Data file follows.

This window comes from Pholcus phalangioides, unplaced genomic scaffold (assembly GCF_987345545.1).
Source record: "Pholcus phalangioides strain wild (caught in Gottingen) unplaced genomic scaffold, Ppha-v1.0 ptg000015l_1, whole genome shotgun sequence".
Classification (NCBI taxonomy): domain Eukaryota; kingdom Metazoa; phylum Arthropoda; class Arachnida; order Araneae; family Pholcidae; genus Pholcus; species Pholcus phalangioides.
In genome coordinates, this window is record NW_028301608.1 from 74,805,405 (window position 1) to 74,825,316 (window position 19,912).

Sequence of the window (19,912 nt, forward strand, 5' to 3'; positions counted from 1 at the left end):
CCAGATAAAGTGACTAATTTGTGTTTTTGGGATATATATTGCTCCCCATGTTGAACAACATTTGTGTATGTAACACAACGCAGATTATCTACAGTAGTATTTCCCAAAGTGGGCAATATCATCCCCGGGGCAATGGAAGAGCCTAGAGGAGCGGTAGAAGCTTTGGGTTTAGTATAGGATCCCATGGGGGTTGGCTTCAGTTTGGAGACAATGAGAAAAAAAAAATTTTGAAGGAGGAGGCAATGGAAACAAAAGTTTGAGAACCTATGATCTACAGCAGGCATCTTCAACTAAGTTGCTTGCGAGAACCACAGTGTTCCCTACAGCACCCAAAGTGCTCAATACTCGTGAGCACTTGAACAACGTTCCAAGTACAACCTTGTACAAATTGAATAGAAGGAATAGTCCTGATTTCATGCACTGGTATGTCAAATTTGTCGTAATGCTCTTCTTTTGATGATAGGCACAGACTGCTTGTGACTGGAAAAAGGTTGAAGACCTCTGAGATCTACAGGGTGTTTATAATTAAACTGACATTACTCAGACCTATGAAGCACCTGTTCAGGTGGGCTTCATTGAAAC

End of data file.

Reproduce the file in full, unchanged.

This window comes from Pholcus phalangioides, unplaced genomic scaffold (assembly GCF_987345545.1).
Source record: "Pholcus phalangioides strain wild (caught in Gottingen) unplaced genomic scaffold, Ppha-v1.0 ptg000015l_1, whole genome shotgun sequence".
Classification (NCBI taxonomy): domain Eukaryota; kingdom Metazoa; phylum Arthropoda; class Arachnida; order Araneae; family Pholcidae; genus Pholcus; species Pholcus phalangioides.
In genome coordinates, this window is record NW_028301608.1 from 74,805,405 (window position 1) to 74,825,316 (window position 19,912).

Sequence of the window (19,912 nt, forward strand, 5' to 3'; positions counted from 1 at the left end):
CCAGATAAAGTGACTAATTTGTGTTTTTGGGATATATATTGCTCCCCATGTTGAACAACATTTGTGTATGTAACACAACGCAGATTATCTACAGTAGTATTTCCCAAAGTGGGCAATATCATCCCCGGGGCAATGGAAGAGCCTAGAGGAGCGGTAGAAGCTTTGGGTTTAGTATAGGATCCCATGGGGGTTGGCTTCAGTTTGGAGACAATGAGAAAAAAAAAATTTTGAAGGAGGAGGCAATGGAAACAAAAGTTTGAGAACCTATGATCTACAGCAGGCATCTTCAACTAAGTTGCTTGCGAGAACCACAGTGTTCCCTACAGCACCCAAAGTGCTCAATACTCGTGAGCACTTGAACAACGTTCCAAGTACAACCTTGTACAAATTGAATAGAAGGAATAGTCCTGATTTCATGCACTGGTATGTCAAATTTGTCGTAATGCTCTTCTTTTGATGATAGGCACAGACTGCTTGTGACTGGAAAAAGGTTGAAGACCTCTGAGATCTACAGGGTGTTTATAATTAAACTGACATTACTCAGACCTATGAAGCACCTGTTCAGGTGGGCTTCATTGAAAC